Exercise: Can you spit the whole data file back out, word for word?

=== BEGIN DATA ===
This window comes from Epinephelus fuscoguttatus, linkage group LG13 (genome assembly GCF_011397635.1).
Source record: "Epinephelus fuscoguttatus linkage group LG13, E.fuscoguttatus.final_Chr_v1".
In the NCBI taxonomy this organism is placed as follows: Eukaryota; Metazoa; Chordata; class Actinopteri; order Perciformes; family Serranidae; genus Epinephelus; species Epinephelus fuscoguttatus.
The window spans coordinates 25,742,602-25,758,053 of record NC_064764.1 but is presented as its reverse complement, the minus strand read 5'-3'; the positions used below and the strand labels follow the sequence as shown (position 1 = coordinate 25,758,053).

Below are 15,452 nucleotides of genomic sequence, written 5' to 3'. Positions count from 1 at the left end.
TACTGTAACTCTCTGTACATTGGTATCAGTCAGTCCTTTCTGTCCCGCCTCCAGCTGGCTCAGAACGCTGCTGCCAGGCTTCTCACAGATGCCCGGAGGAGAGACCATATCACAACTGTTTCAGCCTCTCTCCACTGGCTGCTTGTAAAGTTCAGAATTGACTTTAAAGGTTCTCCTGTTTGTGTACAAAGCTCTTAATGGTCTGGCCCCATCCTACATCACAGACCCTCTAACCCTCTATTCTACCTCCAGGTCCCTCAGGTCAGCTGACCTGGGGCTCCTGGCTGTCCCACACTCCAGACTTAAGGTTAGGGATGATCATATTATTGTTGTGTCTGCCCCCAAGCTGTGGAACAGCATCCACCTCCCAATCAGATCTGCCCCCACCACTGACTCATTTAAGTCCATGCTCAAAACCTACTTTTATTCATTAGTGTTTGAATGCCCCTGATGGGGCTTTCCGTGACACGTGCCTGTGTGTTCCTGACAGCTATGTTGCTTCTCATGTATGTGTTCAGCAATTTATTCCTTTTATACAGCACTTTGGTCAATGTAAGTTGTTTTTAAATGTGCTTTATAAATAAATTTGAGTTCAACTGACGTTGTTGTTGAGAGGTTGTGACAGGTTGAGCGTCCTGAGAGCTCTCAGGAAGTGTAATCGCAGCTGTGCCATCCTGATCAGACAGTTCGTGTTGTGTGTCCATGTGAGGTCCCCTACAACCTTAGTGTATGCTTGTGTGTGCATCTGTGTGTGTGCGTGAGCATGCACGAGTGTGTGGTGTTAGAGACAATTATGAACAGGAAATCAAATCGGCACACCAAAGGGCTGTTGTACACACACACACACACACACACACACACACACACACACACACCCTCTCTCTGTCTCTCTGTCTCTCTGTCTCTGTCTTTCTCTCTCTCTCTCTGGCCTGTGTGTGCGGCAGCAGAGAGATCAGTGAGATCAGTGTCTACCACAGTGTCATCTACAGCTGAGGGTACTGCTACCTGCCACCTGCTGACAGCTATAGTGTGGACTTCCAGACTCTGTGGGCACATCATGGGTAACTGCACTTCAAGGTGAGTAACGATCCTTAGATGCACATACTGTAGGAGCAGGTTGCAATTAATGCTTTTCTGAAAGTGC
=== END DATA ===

This window comes from Epinephelus fuscoguttatus, linkage group LG13 (genome assembly GCF_011397635.1).
Source record: "Epinephelus fuscoguttatus linkage group LG13, E.fuscoguttatus.final_Chr_v1".
In the NCBI taxonomy this organism is placed as follows: Eukaryota; Metazoa; Chordata; class Actinopteri; order Perciformes; family Serranidae; genus Epinephelus; species Epinephelus fuscoguttatus.
The window spans coordinates 25,742,602-25,758,053 of record NC_064764.1 but is presented as its reverse complement, the minus strand read 5'-3'; the positions used below and the strand labels follow the sequence as shown (position 1 = coordinate 25,758,053).

Below are 15,452 nucleotides of genomic sequence, written 5' to 3'. Positions count from 1 at the left end.
TACTGTAACTCTCTGTACATTGGTATCAGTCAGTCCTTTCTGTCCCGCCTCCAGCTGGCTCAGAACGCTGCTGCCAGGCTTCTCACAGATGCCCGGAGGAGAGACCATATCACAACTGTTTCAGCCTCTCTCCACTGGCTGCTTGTAAAGTTCAGAATTGACTTTAAAGGTTCTCCTGTTTGTGTACAAAGCTCTTAATGGTCTGGCCCCATCCTACATCACAGACCCTCTAACCCTCTATTCTACCTCCAGGTCCCTCAGGTCAGCTGACCTGGGGCTCCTGGCTGTCCCACACTCCAGACTTAAGGTTAGGGATGATCATATTATTGTTGTGTCTGCCCCCAAGCTGTGGAACAGCATCCACCTCCCAATCAGATCTGCCCCCACCACTGACTCATTTAAGTCCATGCTCAAAACCTACTTTTATTCATTAGTGTTTGAATGCCCCTGATGGGGCTTTCCGTGACACGTGCCTGTGTGTTCCTGACAGCTATGTTGCTTCTCATGTATGTGTTCAGCAATTTATTCCTTTTATACAGCACTTTGGTCAATGTAAGTTGTTTTTAAATGTGCTTTATAAATAAATTTGAGTTCAACTGACGTTGTTGTTGAGAGGTTGTGACAGGTTGAGCGTCCTGAGAGCTCTCAGGAAGTGTAATCGCAGCTGTGCCATCCTGATCAGACAGTTCGTGTTGTGTGTCCATGTGAGGTCCCCTACAACCTTAGTGTATGCTTGTGTGTGCATCTGTGTGTGTGCGTGAGCATGCACGAGTGTGTGGTGTTAGAGACAATTATGAACAGGAAATCAAATCGGCACACCAAAGGGCTGTTGTACACACACACACACACACACACACACACACACACACACACACCCTCTCTCTGTCTCTCTGTCTCTCTGTCTCTGTCTTTCTCTCTCTCTCTCTGGCCTGTGTGTGCGGCAGCAGAGAGATCAGTGAGATCAGTGTCTACCACAGTGTCATCTACAGCTGAGGGTACTGCTACCTGCCACCTGCTGACAGCTATAGTGTGGACTTCCAGACTCTGTGGGCACATCATGGGTAACTGCACTTCAAGGTGAGTAACGATCCTTAGATGCACATACTGTAGGAGCAGGTTGCAATTAATGCTTTTCTGAAAGTGC